Using MindGenius to Write a Book

Wayne Stelk
?Wayne Stelk, Ph.D, President, Innovation Management Solutions, LLC has been using MindGenius to write a book. Here he talks about the process he has followed:

In what may be an act of folly, I’ve decided to write a book. It will be a non-technical book for managers who work in the knowledge economy. The topic of the book is how humans think compared to how computers think. As Web 2.0 evolves into Web 3.0 (the “Semantic Web”), successful managers will need to know the difference between i-think and e-think.

The primary problems I’ve encountered in writing this book include organizing my research and having the source information at my finger tips as I write. The source material includes scientific studies, newspaper articles, government reports, interviews, and so on. The number of discrete information items numbers in the thousands. In many respects, my problem is similar to any organization that wants to organize its “intellectual capital” into a readily accessible knowledge-base. And ultimately, this is the challenge of the Semantic Web: creating knowledge representation schemes so that individual pieces of information can be organized into a conceptual framework that allows the end-user to access meaningful categories of information, not just scattered pieces of information. When viewed in this context, my little problem of organizing information for my book is a nano-microcosm of a far larger problem of organizing all of the information available globally through the Web.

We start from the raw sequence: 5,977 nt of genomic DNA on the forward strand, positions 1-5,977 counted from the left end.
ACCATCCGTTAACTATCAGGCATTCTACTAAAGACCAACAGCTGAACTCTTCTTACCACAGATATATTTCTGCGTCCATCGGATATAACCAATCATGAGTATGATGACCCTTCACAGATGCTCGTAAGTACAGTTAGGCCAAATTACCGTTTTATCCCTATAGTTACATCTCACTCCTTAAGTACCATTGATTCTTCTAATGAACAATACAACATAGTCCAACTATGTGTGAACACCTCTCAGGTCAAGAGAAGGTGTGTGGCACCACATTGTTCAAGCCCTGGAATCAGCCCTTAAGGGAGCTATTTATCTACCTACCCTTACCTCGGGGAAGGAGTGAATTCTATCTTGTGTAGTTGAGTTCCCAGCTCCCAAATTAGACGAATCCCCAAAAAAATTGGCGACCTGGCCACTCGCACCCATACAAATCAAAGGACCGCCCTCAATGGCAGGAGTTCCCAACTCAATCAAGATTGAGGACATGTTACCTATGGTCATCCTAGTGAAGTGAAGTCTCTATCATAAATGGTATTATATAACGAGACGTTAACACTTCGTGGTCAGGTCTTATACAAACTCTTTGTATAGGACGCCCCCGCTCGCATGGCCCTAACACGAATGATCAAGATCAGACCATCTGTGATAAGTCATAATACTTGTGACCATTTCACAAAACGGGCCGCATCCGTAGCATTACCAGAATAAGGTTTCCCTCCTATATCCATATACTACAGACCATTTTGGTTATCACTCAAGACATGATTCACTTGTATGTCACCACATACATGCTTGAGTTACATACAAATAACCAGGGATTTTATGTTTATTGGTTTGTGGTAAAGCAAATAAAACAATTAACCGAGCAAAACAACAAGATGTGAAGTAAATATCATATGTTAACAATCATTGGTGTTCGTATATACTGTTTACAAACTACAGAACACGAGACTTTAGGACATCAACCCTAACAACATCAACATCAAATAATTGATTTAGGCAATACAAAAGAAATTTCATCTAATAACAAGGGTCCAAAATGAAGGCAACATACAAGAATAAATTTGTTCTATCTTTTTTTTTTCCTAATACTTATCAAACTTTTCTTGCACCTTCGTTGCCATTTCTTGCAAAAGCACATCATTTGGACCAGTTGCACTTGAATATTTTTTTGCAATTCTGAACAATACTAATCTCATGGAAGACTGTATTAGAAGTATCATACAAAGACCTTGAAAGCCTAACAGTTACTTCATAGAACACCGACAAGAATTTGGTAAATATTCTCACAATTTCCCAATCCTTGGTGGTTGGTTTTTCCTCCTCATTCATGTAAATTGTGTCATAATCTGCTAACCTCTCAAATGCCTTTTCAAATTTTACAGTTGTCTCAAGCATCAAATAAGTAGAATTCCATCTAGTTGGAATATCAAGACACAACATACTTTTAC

MindGenius (MG) has become a mission-critical solution to the problem of organizing my research – a true folly-buster. I have used other tools to gather information, such as EndNote, Evernote, and OneNote. But the search and retrieval across tools has proven impossible and I was losing track of what information was in which bucket. Because I had long been interested in mind-mapping software, I decided it was time to explore this option. I went online to look at the various products and quickly settled on the many cool features offered by MG. Having purchased MG a few months ago, I am more than pleased with the product and I keep finding new solutions for old problems.

My first use of MG was to organize my book chapters and chapter sections. Because MG is so visual, it was easy to put my thoughts on the screen, move them around, and re-formulate ideas. Having discovered the joy of outlining, I began to explore more advanced MG features, such as: categories; category maps; project management; resource management; cost allocations; and indexing. I did this through a variety of “test” applications (see Image 1). 

  • For example, I would create four Level 1 branches (A, B, C, D),  then added Level 2 branches (A1, A2, A3; B1, B2, B3; C1, C2, C3; etc.), and then added additional levels.